Over the long term of course they will wear faster, which is where the analogy fails, as the chair won’t meaningfully “wear faster”. I get that there are beautiful moments to be found in distressing the chair, burnishing it for softness, a certain handfeel, but I don’t I guess exactly understand what would motivate a craftsperson to replicate wear that has to be earned. What does it do for the chair and the craftsperson so to speak, vs. what it does for the client. No one said it has to be an authentic experience per se, and it’s interesting to find new avenues. I guess at the end of this missive, I think it’s important that folks do the work of using things to create a patina because it creates a very real and lasting connection to physical objects that I don’t think really comes any other way.
Chairs do not need to earn anything.It’s utterly a matter of personal taste. I personally find new, shiny Windsor chairs fugly. I have a set of 1815’s in my home; I have a 1790’s bowback, and I have three I have made that appear age appropriate.
To each his own. Make them look old; make them look new; paint them fluorescent with LEDs under the seat like a lowride, so long as it brings you joy. All that truly matters is that it makes you snd yours happy.
Agreed, that the appearance does not need to be earned.
I went to a ballgame a few weeks ago. There had to be about 10,000 women in the crowd, and not a single one wore jeans without holes and rips. I’m willing to bet not one of them got that way from roofing or plumbing.
It’s aesthetics. If you like the look, do it.
Am I the only one that thinks the dog in the last photo has some amazing stories to tell…?
I’m sure it does, but my reading of that look is: ” If you try to take one more step towards John, you are going to regret it”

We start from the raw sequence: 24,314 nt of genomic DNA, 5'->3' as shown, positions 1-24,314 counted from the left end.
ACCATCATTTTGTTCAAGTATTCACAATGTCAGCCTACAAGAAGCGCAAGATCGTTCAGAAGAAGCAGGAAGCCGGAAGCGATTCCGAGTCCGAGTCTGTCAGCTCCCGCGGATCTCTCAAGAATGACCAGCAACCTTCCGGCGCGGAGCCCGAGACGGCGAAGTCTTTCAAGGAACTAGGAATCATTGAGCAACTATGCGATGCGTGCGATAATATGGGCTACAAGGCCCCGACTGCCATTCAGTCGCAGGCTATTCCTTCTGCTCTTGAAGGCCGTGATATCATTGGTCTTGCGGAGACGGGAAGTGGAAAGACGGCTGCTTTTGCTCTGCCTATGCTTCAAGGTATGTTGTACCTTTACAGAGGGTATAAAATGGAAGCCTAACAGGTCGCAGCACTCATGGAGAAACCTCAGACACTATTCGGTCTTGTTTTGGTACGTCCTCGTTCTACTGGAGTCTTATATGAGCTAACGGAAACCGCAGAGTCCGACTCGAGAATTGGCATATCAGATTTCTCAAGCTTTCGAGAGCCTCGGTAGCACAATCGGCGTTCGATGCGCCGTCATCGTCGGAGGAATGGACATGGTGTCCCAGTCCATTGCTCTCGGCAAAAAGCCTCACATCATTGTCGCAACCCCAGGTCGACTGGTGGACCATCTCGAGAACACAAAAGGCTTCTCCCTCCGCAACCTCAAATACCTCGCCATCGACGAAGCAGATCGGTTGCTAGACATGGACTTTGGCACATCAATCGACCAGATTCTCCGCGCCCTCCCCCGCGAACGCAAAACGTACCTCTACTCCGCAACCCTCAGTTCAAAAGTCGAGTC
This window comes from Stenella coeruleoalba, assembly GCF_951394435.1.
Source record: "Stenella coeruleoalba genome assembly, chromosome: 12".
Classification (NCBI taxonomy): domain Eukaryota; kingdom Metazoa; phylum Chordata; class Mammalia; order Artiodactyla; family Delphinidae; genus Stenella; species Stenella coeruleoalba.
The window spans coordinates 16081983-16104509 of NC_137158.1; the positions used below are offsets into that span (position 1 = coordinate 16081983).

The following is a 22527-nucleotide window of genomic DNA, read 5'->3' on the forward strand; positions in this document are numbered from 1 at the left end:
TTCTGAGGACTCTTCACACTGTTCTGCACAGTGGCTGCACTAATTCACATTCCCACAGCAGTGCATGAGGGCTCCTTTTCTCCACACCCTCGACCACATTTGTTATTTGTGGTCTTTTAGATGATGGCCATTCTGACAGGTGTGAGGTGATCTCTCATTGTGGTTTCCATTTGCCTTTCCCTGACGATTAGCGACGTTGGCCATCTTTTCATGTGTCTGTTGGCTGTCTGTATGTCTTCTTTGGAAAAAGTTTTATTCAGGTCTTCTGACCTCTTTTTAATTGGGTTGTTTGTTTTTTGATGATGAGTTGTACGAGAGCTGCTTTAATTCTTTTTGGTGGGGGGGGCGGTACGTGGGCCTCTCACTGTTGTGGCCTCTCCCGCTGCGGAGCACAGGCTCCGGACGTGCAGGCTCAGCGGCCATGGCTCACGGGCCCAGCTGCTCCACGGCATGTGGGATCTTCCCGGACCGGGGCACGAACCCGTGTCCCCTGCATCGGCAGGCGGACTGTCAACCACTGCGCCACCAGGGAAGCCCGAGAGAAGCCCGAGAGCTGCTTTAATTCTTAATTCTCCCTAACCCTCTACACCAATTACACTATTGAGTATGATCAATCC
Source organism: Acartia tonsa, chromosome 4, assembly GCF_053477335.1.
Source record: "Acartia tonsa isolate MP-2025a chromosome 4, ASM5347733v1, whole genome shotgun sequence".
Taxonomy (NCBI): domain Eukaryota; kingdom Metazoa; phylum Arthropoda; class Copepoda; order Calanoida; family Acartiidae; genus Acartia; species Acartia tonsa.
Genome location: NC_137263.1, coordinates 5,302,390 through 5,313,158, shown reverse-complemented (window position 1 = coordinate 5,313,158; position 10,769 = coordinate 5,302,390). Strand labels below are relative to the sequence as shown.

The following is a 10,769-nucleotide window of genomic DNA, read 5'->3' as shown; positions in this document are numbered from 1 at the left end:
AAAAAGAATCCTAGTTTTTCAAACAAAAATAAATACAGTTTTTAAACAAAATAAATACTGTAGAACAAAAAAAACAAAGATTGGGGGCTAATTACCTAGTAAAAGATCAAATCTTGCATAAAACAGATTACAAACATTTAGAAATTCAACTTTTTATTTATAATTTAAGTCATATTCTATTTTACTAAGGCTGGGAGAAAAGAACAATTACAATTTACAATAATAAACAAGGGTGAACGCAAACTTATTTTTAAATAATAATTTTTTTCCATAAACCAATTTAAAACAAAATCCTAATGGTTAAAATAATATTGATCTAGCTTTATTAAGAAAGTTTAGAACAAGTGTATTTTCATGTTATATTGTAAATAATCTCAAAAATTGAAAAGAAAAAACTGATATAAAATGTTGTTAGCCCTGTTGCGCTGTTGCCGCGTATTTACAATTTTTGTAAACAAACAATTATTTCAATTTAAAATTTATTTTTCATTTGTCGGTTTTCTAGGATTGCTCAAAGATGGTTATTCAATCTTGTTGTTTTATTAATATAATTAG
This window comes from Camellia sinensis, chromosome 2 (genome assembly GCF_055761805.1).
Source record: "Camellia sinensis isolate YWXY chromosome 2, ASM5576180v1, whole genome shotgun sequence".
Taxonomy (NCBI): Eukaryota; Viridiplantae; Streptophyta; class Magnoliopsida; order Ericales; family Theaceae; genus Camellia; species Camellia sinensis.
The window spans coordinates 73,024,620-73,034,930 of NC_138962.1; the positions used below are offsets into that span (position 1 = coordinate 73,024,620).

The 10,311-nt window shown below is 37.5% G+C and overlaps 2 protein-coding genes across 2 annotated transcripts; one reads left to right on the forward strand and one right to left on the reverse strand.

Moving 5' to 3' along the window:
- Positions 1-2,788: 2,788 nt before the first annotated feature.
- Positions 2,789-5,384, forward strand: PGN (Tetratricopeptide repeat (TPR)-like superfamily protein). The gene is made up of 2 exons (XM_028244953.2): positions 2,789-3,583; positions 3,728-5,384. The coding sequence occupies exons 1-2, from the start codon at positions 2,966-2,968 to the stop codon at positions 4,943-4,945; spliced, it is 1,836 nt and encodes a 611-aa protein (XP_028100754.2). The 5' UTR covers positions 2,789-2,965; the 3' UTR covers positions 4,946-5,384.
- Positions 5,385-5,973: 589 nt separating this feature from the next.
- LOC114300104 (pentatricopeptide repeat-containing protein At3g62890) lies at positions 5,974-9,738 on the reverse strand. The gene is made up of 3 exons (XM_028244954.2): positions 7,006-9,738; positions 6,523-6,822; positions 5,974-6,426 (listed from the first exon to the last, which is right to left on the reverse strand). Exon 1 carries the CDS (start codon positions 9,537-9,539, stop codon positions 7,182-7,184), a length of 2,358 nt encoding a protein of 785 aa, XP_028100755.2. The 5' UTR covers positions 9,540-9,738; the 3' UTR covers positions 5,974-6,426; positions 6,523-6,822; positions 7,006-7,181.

This is one of my favorite photos from the shoot. The dog looks smarter and wiser than all of us.
It’s a great shot. Brought back dog encounter memories at clients homes. The good ones and the bad ones.
I thought the look says “Yeah. I might have chewed that stretcher a little.”
I’m more inclined to “I told him green was not a good choice, but would he listen?!”
The book’s techniques (several of which are new to me) are also useful in sculptural work. As I try to capture the millions of years of wear in the southwest desert I expect the book to be a great help.
Another book on my short list to purchase come next payday. You’re going to need to start to ship your books in brown unmarked packaging. My wife is getting wise to my LAP addition. Can you please stop making such useful books?
“I’ve seen hundreds of new pieces of furniture that have been “aged” through chemical and physical abuse. And to be honest they reminded me of people who had also been through those kinds of abuse. Empty – and a bit wanting.”
This probably should have stayed in the drafts. There’s ways to talk about how you feel about other chair finishes that don’t involve being callous and judgmental about addicts and abuse survivors (?). “Empty and a bit wanting”. What a lousy thing to say without any prompting at all!
Hmm. Now, who’s being judgmental ? It’s his personal assessment. I agree, having seen far, far more of the referenced individuals than you. You are free to disagree.
If you thought about it even momentarily, it would be obvious that the problem lies not with judgment itself, but with its application outside of any sense of compassion or basic decency in service of punching down. To do so is to take what might charitably be called an ill-considered or mean-spirited position. In Chris’s case, this seems to come from his being more in love with his authorial glibness than concerned with the impact of his writing or careful of who may be in his audience.
From what you claim is extensive experience far surpassing my own, follow Chris’s comparison to its particulars, and enlighten me: what is it about survivors of physical abuse that makes you think they are all “empty and a bit wanting”? Does this apply to all survivors equally, or is, for instance, a wife who has been beaten or raped by her husband more or less empty and wanting than a child who has been starved by his parents? Is a raped child more or less like a badly finished chair than a beaten child?
How would you compare these people to methods of finishing chairs in a way that is not grotesque?
Personal opinion. It’s a thing.
Enjoy yours, as I will mine.
Comments are closed.